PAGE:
- a white, tasteless, solid carbohydrate, (C6H10O5)n, occurring in the form of minute granules in the seeds, tubers, and other parts of plants, and forming an important constituent of rice, corn, wheat, beans, potatoes, and many other vegetable foods.
- a commercial preparation of this substance used to stiffen textile fabrics in laundering.
- starches, foods rich in natural starch.
- stiffness or formality, as of manner: He is so full of starch he can't relax.
- Informal. vigor; energy; stamina; boldness.
- to stiffen or treat with starch.
- to make stiff or rigidly formal (sometimes followed by up).
Origin of starch
Examples from the Web for starch
Sugar and lots of starch will give you a boost followed by a crash that will end your late night partying.Five Healthy—and Legal—Ways to Stay Awake Longer
December 4, 2013
Making it with quinoa instead of rice gives you the wonderful taste and comfort of risotto without all that starch.Three Quinoa Recipes for Your Weekend Parties
May 26, 2013
Tsai: The ratio of vegetables to meat to starch is much higher.Five World-Famous Chefs Give Their Take on the Asian-Food Craze in America
April 29, 2012
I honor the girl's spirit for not disguising it with starch and pomatum.
Starch is made from it both for the laundry and for the manufacture of farina, dextrin, etc.
The dried pulp from which the starch has been extracted is used for making boxes.
That dust, on being transferred to the stage of a microscope, was found to contain an enormous number of starch grains.
It is these starch grains which form many of those bright specks that we see dancing in a ray of light sometimes.
- a polysaccharide composed of glucose units that occurs widely in plant tissues in the form of storage granules, consisting of amylose and amylopectinRelated adjective: amylaceous
- Also called: amylum a starch obtained from potatoes and some grain: it is fine white powder that forms a translucent viscous solution on boiling with water and is used to stiffen fabric and in many industrial processes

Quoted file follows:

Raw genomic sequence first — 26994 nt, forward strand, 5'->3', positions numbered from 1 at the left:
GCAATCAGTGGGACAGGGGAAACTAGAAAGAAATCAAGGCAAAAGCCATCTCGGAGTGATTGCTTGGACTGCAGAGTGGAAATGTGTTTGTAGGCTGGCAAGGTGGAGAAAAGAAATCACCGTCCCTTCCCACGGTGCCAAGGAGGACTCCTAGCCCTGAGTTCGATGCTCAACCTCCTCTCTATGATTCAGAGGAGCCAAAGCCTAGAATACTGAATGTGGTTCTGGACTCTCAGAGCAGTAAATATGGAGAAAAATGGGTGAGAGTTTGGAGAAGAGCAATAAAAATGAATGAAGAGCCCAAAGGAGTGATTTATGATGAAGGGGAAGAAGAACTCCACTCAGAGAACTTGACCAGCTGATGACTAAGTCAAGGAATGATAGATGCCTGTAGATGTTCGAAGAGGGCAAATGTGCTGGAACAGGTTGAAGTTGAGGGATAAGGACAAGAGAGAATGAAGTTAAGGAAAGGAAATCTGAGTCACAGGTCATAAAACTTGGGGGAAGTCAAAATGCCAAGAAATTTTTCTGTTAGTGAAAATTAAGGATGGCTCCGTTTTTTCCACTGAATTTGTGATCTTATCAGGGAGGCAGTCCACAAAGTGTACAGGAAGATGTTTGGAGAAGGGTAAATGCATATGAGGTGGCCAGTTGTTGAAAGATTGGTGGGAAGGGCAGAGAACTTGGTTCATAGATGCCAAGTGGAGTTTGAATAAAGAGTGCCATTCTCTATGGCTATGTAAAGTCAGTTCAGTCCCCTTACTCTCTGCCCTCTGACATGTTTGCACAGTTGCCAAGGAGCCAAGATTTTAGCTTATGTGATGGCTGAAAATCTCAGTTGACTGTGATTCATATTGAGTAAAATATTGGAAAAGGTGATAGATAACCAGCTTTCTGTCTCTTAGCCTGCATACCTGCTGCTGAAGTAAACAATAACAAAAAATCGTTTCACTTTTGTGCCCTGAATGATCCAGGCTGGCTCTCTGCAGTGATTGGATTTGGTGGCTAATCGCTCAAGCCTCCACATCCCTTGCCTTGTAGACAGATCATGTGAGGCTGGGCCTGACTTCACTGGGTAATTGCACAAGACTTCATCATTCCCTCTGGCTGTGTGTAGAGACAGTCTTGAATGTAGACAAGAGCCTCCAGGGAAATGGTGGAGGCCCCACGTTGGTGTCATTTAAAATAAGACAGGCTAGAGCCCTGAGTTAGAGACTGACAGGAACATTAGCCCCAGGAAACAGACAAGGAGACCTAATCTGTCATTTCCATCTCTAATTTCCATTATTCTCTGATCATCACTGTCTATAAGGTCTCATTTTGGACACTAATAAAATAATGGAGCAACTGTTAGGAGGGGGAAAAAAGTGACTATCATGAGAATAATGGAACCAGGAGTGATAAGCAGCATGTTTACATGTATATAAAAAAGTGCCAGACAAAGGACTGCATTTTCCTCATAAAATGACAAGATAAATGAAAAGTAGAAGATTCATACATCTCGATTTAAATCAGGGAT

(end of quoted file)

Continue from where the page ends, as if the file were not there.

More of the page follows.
- any food containing a large amount of starch, such as rice and potatoes
- stiff or pompous formality of manner or conduct
- (tr) to stiffen with or soak in starch
- (of a person) formal; stiff
Word Origin and History for starch
c.1400, from Old English *stercan (Mercian), *stiercan (West Saxon) "make rigid," found in stercedferhð "fixed, hard, resolute" (related to stearc "stiff"), from Proto-Germanic *starkijanan (cf. German Stärke "strength, starch"), from PIE root *ster- "strong, firm, stiff, rigid" (see stark). Related: Starched; starching.
"pasty substance used to stiffen cloth," mid-15c., from starch (v.). Figurative sense of "stiffness of manner" is recorded from 1705.
- A naturally abundant nutrient carbohydrate found chiefly in the seeds, fruits, tubers, roots, and stem pith of plants, and commonly prepared as a white, amorphous, tasteless powder used in powders, ointments, and pastes.amylum
- A food having a high content of starch, such as rice, bread, and potatoes.
- A carbohydrate that is the chief form of stored energy in plants, especially wheat, corn, rice, and potatoes. Starch is a mixture of two different polysaccharides built out of glucose units, and forms a white, tasteless powder when purified. It is an important source of nutrition and is also used to make adhesives, paper, and textiles.
- Any of various substances, including natural starch, used to stiffen fabrics.